What’s more, the special counsel outlined 10 different “episodes” where the president may have obstructed justice, such as his multiple efforts to oust Mueller, efforts to curtail the Russia probe, and attempts to stop the public from seeing evidence. Perhaps most explosively, Mueller said in the report that Trump’s “efforts to influence the investigation were mostly unsuccessful, but that is largely because the persons who surrounded the President declined to carry out orders or accede to his requests.”

Barr, of course, didn’t mention any of that. Instead, his summary painted a pretty rosy picture for the president that led multiple experts to say it was good news for Trump.

This is likely why Mueller wanted the whole report released.

Barr has some explaining to do

Though Mueller’s letter and subsequent conversations don’t condemn the attorney general, they add to the growing suspicions that Barr is acting more like Trump’s defender than the country’s lead justice official.

The morning of the Mueller report release, April 18, Barr gave a press conference to discuss the report hours before anyone could see it. He claimed beforehand that he would focus solely on process, but instead he literally uttered the phrase “no collusion” to describe Mueller’s conclusions — providing a perfect sound bite to play on loop on cable news in the president’s favorite phrasing.

At the end, when a reporter asked if it was improper for the attorney general to spin the report to the public before it was released, Barr literally walked off the stage.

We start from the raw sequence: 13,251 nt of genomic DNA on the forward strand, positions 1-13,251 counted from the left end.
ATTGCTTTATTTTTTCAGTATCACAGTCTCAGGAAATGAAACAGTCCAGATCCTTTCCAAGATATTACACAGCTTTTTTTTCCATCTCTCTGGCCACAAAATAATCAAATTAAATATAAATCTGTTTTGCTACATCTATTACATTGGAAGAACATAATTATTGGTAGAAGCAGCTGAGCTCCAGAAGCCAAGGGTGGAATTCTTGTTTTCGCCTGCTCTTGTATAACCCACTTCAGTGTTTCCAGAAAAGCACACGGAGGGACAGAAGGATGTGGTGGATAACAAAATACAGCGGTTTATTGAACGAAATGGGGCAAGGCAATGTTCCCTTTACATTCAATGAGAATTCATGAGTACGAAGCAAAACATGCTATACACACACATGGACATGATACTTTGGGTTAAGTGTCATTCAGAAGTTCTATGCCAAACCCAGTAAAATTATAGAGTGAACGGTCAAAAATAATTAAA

Every administration appoints someone who aligns with its political views, but this definitely feels a bit different. Last June, when Barr was a private citizen, he wrote a secret memo arguing that the Mueller probe’s investigation into obstruction of justice by Trump was illegitimate — and sent it to the Justice Department.

In the memo, Barr outlined an extremely narrow theory of what would constitute obstruction of justice, arguing (among other things) that Trump could not have obstructed justice unless he had actually committed the underlying crime (criminal collusion with Russia).

When the letter’s existence was reported in December, after Trump had tapped Barr to be his next attorney general, its arguments were widely rejected by legal analysts, who saw it a definition of obstruction that would largely immunize the president from prosecution. Even Deputy Attorney General Rod Rosenstein, who once oversaw the Mueller probe and stood behind Barr during the press conference, even criticized it publicly.

“Our decisions are informed by our knowledge of the actual facts of the case, which Mr. Barr didn’t have,” he said.

Perhaps it was then inevitable that Barr would hold Mueller’s investigation of Trump to the highest standard and that Mueller, in turn, would prefer more nuance. That, it seems, is exactly what happened.

Barr is set to testify in front of Congress this week — and he’s likely to field tough questions, particularly from Democrats, about all of this now.